Intro: Industrial-style Minecraft Torch
Everyone knows that monsters spawn in the dark.
Keep your home safe with this simple, mancave-suitable rendition of the most valuable resource known to Steve: the torch.
Step 1: Materials
- flathead screwdrivers
- masking tape
- wood-cutting tool of choice (hacksaw/jigsaw/circular saw/bandsaw, etc.)
- PVA/wood glue
- wood files
- sandpaper, sanding block
- wooden mallet
- Dremel or equivalent multi-tool
- power drill, drill bits
- tin snips
- hot glue gun
- four 25 x 25 mm hardwood garden stakes (or anything that can result in a 50 x 50 mm length of wood)
(I used the dimensions of the official plastic Minecraft torch, which was about an inch per pixel)
- small-to-medium sized light bulb (incandescent/"warm" ones have the best effect)
- wood stain of choice
- small amount of acrylic paint/paint marker
- cheap IKEA lamp (I used the Lagra, which was $4.99), this provides:
- - light bulb holder
- - cable
- - on/off switch
Step 2: Dismantle IKEA Lamp
Be careful with how much pressure you apply when prying stuff apart, as one slip could lose you a few hearts.
You'll need to extract the light bulb socket, the cable and the on/off switch.
Put away the spare parts for future projects (like holding up some Poke-baubles while they dry)
It helps to separate the light fitting from the switch - prying open the switch enclosure and undoing the connection was all it took for this lamp.
Step 3: Cutting Wood
Steve from the game uses his bare hands to do this, but we have the luxury of an amazing invention called a saw.
To ensure you get a straight cut, tightly wrap masking tape around the four 25 x 25 mm garden stakes and mark out a 202 mm length. The finished product will be 200 mm long, but the extra material gives you room for error.
Saw on the outside of the line.
(If you already have a piece of wood in mind, e.g. an old table leg, go ahead and use it. The best part of interpreting things into real life is the infinite variety it allows. Post yours in the comments if you decide to tackle this project.)
Step 4: Shaping the Insides
a. Dry-fit the stakes together in a square bundle, ensuring they fit together cleanly.
When doing this, consider any imperfections in the wood you may want to hide on the inside, such as damaged edges.
b. Number each inner face as a reference, and mark the top and bottom of the bundle with the size of the cavity you need for the cable and light fitting.
Refer to the diagram for my measurements!
c. Take the bundle apart and score a line along both inner faces of each stake (corresponding to the circle you drew on the top and bottom surfaces).
Chisel off the resulting corner.
d. Repeat this process for the larger cavity, but stop at ~50mm deep.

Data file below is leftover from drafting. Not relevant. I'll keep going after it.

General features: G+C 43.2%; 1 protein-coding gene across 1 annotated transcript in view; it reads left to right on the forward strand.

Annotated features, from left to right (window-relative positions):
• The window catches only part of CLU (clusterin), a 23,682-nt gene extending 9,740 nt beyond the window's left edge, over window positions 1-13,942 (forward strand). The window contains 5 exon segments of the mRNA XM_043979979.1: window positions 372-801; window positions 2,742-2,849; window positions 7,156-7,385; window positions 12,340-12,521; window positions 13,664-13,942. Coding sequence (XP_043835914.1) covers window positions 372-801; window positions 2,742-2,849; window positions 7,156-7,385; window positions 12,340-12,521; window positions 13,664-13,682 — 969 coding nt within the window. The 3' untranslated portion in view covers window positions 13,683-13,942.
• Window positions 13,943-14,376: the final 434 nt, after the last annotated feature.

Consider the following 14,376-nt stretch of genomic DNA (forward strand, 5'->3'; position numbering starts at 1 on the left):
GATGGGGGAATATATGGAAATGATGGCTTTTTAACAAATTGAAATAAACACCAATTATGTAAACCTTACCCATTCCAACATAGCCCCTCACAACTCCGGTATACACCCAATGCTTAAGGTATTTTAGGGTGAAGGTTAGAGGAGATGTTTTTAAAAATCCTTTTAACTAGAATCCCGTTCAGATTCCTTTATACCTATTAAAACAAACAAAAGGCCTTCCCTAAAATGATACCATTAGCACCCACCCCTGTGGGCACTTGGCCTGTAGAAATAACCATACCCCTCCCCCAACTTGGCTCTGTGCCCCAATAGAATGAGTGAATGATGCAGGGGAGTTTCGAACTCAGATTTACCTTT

Make sure you see how well the socket fits before you start gluing.
You will probably have to reshape it.
Step 5: Glue Stakes Together
a. Be liberal with the PVA here, you want to ensure a good bond is made.
A squiggly line of glue across the surface usually works well.
b. Hold it together for a minute to allow the glue to sink in, then wipe off the excess glue with a damp cloth.
Wrap it tightly with masking tape and clamp if it feels necessary.
c. Wait overnight for the glue to cure.
Step 6: Cleaning Up
File and sand the wood so each surface is flat and smooth.
Make sure to check the top and bottom for squareness - rocky surfaces may be good for Steve, but not for us.
While you're at it, clean up the large cavity using a Dremel.
Step 7: Shaping Wire Mesh
Decide on the orientation of the wire mesh and shape it with pliers, etc.
You can add a personal touch when it comes to the "lampshade".*
Mark a spot in the least attractive side of the torch for the cable to pass through.
Keep it close to the base of the torch.
Place a piece of masking tape on the side of the wire mesh that corresponds to the torch side that will have a hole in it.
*My initial idea was to create a translucent enclosure from acrylic or use an existing plastic cube.
However, the wire mesh method is much easier to achieve and looks very "designer furniture" (i.e. something you can make yourself, but is sold in-store for 200 bucks).
If you used mesh with 1-inch square spaces, it would have a more distinct Minecraft look.
Step 8: The Boring Part
a. Use increasingly larger drill bits on the mark you made until you think the side-hole is big enough.
b. Apply paint on the bottom of each spoke of your wire mesh.
Press it down on the top of the torch so the paint dots indicate where you should drill.
Drill the holes and dry-fit it to determine if any holes need fixing.
Step 9: Staining
Using your stain of choice, follow the directions and stain your torch.
I wanted a dark-ish colour, so I brushed two layers onto the wood.
Step 10: Install Electronics
Thread the cable through the top of the torch and, using needlenose pliers, pull them through the side-hole.
You can glue the light socket in place if you want.
Reattach the cable to the switch. Make sure the enclosure is closed as it was originally.
You don't want any nasty shocks.
When everything is 100% safe, test the light.
Step 11: Install Wire Cage
Glue the wire mesh into the top of the torch (in the holes you drilled earlier).
I found it easiest to dip each "leg" in PVA and insert the entire thing at once.
Remember to match the masking tape with the side that has a hole.
Step 12: Place Torch
Select the torch on your hot-bar and right-click to place it.
(This model is unable to be placed on the wall, but it's not too difficult to convert [see diagram])
So long, monsters!
Step 13: Bonus: DIY Wood Stain
Here are some Instructables that discuss alternative wood staining processes in detail - keep in mind the type of wood you are using, and test your chosen method on a scrap piece so you don't end up with a completely black Minecraft torch like I did (I had to start over).
Mikeasaurus's Tea staining
Chiok's Introduction to Wood Staining